Tamdhu has been turning heads for a little while now. Since being bought by Ian MacLeod in 2010 the distillery has made quite the transformation. From a producer that was far from a frontline player to a whisky that’s now highly regarded for its sherry maturation. Indeed there’s much to like about modern day Tamdhu.
Built by a group of blenders headed by William Grant, it was designed by famous distillery designer Charles Doig and eventually completed in 1897. A year later it was described by Alfred Barnard as “perhaps the most efficient and designed distillery of its era.” As much as it was a marvel of its time, Tamdhu’s history is not without hardship. For instance, it was closed for nearly two decades and only re-opened shortly after World War II.
That’s also when the malting floors were replaced by Saladin boxes, a nifty new way of malting barley. These devices aren’t used anywhere in Scotland currently, but I got an interesting look at the derelict Saladin boxes of Benrinnes a couple of years ago. In the end, Tamdhu would become the last site in Scotland to use this method of malting. When they were still working, Tamdhu’s Saladin boxes supplied all malt for its own need, but also Glenrothes and the unpeated malt for Highland Park.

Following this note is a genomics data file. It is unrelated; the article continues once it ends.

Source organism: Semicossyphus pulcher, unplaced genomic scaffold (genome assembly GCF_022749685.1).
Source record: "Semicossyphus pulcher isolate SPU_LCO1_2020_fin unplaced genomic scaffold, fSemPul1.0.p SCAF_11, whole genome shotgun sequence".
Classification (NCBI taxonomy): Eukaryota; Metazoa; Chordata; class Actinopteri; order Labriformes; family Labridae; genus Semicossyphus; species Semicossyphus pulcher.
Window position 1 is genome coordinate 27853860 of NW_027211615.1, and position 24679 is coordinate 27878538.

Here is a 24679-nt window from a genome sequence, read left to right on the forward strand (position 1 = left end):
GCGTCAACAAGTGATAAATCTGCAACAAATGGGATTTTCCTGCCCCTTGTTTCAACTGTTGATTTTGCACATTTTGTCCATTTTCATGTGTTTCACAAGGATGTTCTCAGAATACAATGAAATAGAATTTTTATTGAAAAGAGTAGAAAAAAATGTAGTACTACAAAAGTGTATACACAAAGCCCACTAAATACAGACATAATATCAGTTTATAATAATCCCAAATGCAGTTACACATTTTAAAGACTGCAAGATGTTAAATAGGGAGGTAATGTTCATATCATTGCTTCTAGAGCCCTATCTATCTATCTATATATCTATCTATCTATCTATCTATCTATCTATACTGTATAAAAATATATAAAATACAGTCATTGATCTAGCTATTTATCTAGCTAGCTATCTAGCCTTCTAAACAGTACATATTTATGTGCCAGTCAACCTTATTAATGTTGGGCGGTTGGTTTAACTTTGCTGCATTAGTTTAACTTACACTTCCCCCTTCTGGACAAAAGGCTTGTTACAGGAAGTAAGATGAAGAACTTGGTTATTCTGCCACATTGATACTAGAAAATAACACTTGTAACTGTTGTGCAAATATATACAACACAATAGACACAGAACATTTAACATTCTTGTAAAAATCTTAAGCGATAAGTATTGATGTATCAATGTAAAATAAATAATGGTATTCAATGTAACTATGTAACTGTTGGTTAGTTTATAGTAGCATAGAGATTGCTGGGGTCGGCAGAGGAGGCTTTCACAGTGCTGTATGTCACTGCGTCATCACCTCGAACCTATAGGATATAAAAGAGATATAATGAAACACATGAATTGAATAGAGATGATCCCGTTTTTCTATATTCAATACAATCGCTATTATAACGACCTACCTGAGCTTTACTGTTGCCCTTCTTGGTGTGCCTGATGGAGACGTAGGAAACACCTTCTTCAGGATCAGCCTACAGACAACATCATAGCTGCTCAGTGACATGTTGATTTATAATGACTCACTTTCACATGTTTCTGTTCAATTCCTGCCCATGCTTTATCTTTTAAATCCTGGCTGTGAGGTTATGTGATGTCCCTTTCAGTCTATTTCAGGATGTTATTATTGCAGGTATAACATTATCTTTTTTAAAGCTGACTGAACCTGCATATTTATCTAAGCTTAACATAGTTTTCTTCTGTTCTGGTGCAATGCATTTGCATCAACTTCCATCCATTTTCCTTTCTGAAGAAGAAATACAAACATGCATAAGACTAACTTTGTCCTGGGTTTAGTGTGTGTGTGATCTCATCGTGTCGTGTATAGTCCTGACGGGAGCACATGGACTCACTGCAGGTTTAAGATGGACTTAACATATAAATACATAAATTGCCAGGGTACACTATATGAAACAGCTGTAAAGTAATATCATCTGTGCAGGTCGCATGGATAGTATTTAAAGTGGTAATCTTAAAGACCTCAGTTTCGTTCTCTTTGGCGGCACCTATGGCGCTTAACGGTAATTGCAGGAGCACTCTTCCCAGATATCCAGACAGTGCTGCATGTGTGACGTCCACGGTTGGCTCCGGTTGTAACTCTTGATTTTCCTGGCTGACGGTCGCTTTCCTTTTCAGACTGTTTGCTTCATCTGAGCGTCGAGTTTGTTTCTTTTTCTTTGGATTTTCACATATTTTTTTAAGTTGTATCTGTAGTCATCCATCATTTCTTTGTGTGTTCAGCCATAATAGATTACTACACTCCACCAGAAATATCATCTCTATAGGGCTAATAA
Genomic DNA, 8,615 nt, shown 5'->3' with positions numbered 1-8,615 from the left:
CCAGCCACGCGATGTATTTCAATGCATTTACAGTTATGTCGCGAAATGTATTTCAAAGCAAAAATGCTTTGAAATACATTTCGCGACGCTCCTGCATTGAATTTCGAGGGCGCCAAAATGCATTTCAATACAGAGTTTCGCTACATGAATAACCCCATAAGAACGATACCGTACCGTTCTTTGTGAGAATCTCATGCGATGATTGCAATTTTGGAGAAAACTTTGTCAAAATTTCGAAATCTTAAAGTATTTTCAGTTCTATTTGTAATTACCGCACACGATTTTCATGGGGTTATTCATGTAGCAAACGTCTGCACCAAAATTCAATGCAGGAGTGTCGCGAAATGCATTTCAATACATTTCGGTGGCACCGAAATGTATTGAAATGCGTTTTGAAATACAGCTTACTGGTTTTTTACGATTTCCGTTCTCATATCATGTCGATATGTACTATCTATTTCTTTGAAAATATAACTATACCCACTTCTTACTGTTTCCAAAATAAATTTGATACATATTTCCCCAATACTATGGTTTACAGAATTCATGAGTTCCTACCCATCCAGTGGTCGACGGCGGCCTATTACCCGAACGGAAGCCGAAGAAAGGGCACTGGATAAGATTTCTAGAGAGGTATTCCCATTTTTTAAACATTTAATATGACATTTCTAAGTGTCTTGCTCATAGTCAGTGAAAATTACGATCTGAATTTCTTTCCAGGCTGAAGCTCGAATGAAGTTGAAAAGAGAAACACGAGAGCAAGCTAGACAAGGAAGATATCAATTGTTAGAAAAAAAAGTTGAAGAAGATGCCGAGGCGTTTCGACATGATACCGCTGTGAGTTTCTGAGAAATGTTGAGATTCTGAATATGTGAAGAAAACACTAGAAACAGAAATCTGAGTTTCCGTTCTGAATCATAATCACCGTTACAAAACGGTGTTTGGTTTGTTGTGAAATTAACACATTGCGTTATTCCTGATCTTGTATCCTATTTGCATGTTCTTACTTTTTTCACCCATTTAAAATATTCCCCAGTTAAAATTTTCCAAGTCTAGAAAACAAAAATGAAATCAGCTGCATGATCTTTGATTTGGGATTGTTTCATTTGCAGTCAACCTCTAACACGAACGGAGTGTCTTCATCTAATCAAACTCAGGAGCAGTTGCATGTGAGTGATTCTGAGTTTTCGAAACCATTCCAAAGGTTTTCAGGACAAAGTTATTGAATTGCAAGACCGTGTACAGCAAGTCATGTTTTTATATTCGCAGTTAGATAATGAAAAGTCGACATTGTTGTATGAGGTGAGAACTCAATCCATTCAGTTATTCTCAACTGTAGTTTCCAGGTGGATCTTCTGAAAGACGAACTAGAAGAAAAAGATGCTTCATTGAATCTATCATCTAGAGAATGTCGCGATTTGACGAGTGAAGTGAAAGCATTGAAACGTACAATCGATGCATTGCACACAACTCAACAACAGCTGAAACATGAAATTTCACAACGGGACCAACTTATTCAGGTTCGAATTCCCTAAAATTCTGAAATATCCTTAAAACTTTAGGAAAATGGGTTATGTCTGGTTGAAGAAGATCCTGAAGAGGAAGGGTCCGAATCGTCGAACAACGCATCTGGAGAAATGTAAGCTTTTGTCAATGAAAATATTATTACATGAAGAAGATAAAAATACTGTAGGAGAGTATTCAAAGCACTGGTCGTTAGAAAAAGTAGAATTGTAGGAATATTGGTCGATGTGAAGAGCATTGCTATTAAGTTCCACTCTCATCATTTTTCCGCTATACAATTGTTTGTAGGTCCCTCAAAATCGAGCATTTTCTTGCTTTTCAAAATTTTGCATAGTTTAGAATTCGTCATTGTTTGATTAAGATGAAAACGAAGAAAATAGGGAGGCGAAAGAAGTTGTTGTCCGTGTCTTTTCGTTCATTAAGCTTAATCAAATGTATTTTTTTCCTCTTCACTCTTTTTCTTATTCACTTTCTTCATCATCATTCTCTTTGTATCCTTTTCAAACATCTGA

The Tamdhu 12 Years is the distillery’s current entry-level offering. Like the older Tamdhu 15 Years (which I quite enjoyed) it matured entirely in sherry casks.
Tamdhu 12 Years (43%, OB, 2020)
Nose: Notes of orange zest and dark caramel, as well as a touch of cherry candy cane and clementine. Just a whisper of damp oak, accompanied by cocoa powder. Quite lovely indeed. Taste: Pretty creamy and somewhat zesty, with the oranges making an encore, but I also find some mush banana. There’s a noticeable veneer of spices in the background, mainly clove and just a touch of pepper. Finally some burnt, slightly bitter caramel. Finish: Lingering oak spices and rum raisins.
A good entry-level showing from Tamdhu with a spicy kick. An easy sipper, but one that’s probably of a high enough quality to keep things interesting for an entire bottle.